in the deep-sea may have contributed to the observed pattern of
impact. This exposure series provides crucial insight into the
toxicological impacts of oil and dispersant release on three species
of long-lived, habitat forming corals.
Fig. 3. Box-plots showing time-to-event estimates from the Kaplan–Meier survival analysis for coral fragments in three different treatments: oil, dispersant and oil/
dispersant. (Top row represents bulk-oil exposures and bottom row represents oil WAF exposures.) The event was a decline in health rating to 3 or below (bulk) and 1 or
below (WAF). Box ends represent standard error, line inside the box represents the mean and whiskers represent 95% conﬁdence intervals.
Log-rank tests of equality on survival distributions for the different levels of
concentration in the bulk-oil and WAF exposure series. Signiﬁcant p-values
(po0.05) in bold.
Overall log-rank comparisons among concentrations
Treatment Chi-square df Sig.
Control Log rank (Mantel–Cox) –0–
Bulk-oil Log rank (Mantel–Cox) 0.548 2 0.760
Dispersant Log rank (Mantel–Cox) 15.635 2 0.000
Oil/dispersant Log rank (Mantel–Cox) 21.793 2 0.000
Control Log rank (Mantel–Cox) –0–
WAF–oil Log rank (Mantel–Cox) 1.190 2 0.552
Dispersant Log rank (Mantel–Cox) 33.246 2 0.000
Oil/dispersant Log rank (Mantel–Cox) 20.061 2 0.000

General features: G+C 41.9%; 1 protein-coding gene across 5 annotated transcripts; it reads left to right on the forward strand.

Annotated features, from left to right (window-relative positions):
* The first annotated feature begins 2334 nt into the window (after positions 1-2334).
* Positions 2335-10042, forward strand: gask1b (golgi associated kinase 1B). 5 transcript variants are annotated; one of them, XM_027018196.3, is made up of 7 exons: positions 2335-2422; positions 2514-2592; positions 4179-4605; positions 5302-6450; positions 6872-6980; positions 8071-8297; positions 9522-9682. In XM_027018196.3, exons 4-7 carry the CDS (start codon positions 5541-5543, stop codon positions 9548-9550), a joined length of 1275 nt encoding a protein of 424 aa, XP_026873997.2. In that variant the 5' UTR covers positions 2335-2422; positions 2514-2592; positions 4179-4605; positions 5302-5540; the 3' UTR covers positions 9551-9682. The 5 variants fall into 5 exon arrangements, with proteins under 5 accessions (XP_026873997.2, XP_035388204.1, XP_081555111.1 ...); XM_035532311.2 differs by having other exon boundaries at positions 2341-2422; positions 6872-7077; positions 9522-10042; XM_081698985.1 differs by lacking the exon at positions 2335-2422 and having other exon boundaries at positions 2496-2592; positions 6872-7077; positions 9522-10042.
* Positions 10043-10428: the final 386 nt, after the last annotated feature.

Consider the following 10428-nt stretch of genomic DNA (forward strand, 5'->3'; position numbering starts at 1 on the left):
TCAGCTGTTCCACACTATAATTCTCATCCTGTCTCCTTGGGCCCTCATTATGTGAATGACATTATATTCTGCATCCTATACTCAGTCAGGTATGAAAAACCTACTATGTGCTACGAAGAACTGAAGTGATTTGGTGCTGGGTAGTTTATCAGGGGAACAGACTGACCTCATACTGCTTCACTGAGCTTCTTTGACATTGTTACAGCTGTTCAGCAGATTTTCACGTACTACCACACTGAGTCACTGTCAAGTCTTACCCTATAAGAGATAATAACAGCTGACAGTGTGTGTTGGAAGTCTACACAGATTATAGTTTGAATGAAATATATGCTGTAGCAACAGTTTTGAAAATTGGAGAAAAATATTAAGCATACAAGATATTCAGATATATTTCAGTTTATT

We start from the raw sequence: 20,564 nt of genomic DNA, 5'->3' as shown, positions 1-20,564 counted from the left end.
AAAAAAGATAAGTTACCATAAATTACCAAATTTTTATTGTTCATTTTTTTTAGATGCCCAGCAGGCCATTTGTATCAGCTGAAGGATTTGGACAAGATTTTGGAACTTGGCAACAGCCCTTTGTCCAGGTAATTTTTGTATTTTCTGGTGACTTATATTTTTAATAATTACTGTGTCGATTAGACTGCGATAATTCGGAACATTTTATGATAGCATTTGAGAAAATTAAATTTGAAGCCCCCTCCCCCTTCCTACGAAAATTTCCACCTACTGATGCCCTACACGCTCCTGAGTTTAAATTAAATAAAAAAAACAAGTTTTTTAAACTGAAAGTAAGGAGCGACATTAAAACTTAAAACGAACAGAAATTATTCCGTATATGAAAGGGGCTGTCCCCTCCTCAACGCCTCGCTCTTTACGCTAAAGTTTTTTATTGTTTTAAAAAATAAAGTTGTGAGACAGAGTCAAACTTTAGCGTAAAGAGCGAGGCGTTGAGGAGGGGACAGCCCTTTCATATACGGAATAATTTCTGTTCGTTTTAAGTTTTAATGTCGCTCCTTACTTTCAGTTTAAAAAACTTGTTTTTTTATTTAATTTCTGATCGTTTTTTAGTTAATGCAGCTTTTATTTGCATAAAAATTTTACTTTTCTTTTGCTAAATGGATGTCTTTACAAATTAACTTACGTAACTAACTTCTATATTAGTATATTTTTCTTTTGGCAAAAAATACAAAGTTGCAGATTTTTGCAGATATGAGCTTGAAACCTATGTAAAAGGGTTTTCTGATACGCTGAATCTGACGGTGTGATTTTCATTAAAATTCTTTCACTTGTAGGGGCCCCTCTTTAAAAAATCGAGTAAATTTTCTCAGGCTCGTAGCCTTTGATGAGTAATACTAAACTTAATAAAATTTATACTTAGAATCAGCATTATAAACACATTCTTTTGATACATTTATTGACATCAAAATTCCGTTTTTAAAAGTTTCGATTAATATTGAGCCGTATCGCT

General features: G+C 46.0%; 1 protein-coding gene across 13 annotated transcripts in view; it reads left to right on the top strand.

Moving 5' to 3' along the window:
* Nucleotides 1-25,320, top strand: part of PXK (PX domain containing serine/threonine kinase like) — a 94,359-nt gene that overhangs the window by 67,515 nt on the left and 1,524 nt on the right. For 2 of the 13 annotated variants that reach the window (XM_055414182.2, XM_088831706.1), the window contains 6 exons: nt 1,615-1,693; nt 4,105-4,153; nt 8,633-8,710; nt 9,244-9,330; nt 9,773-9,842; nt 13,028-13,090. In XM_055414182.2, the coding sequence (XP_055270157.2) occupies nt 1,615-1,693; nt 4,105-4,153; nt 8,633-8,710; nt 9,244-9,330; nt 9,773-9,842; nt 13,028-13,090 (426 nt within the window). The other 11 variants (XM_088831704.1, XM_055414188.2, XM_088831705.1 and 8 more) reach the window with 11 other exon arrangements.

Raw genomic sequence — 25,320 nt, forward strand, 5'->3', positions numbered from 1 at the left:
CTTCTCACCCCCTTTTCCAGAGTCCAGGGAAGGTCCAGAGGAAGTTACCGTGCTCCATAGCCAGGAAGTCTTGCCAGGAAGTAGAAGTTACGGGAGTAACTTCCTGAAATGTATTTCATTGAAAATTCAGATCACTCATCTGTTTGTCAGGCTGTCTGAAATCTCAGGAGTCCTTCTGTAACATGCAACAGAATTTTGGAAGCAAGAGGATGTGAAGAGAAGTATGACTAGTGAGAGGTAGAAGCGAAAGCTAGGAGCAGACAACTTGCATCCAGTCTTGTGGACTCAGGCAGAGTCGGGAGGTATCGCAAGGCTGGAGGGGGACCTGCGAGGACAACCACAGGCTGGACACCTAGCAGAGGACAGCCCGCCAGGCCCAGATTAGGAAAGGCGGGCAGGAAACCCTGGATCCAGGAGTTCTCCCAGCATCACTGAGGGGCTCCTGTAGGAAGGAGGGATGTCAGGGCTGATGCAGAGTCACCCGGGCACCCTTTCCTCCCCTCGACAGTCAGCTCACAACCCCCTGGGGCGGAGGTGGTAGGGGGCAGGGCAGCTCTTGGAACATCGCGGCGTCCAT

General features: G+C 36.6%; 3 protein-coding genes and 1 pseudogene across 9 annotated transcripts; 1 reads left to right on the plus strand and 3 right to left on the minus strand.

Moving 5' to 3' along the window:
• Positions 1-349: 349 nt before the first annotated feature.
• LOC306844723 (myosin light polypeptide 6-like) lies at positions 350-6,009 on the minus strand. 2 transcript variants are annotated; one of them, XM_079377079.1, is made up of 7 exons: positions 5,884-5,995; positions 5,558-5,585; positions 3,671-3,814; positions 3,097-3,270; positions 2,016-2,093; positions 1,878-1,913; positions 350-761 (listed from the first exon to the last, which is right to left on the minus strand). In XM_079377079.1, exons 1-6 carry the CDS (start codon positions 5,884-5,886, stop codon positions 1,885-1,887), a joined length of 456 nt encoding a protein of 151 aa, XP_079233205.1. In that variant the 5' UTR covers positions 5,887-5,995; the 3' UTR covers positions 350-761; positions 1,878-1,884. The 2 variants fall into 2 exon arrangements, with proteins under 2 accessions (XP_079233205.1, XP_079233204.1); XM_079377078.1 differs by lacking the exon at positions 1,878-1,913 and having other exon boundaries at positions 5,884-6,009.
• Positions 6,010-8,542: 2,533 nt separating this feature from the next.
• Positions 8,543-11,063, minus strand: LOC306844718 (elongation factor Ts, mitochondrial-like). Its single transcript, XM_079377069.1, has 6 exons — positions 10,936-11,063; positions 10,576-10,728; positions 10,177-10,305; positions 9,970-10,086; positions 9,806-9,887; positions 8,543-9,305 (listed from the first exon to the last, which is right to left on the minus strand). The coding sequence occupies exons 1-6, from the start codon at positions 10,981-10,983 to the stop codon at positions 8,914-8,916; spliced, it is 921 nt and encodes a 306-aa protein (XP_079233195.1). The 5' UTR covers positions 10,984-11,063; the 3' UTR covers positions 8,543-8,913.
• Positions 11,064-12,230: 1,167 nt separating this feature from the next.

D.M. DeLeo et al. / Deep-Sea Research II 129 (2016) 137–147 14 3
Regarding the components of the bulk-oil and WAF mixtures,
hydrocarbon concentrations are likely an overestimate, given crude
oil's variable and complex composition, containing thousands of
compounds differing in hydrophobic and hydrophyllic tendencies
Dispersants also contain a variety of polar and non-polar surfactants
and solvents (Singer et al., 1996). It is highly probable that there was
adhesion of oil and dispersant constituents to the mixing ﬂasks used
during serial dilutions, as well as to experimental vials. Moreover,
loss of water-accomodated oil fractions may have occurred through
coalescence and surfacing throughout the exposure period (particu-
larly in the bulk-oil exposure), volatilization during aeration, and/or
biodegradation from the microbial communities associated with
coral tissues (Couillard et al., 2005). Thus, it is difﬁcult to determine
the precise concentrations of oil and dispersant that each coral
fragment may encounter at any given time during the course of
the experiment but clearly actual exposures were lower than target
values, making our results conservative estimates of the effects of oil,
dispersant and oil/dispersant mixtures on deep-sea corals. Indeed,
similar trends in health decline were observed within each treatment
for all three species during four separate experimental trials.
The goal of this experiment was not to reproduce the exact
conditions encountered by deep-water corals during the DWH spill,
but rather to provide experimental evidence of their sensitivity to
various concentrations of oil and dispersant. Reproducing exact
conditions encountered by deep-water corals during the DWH spill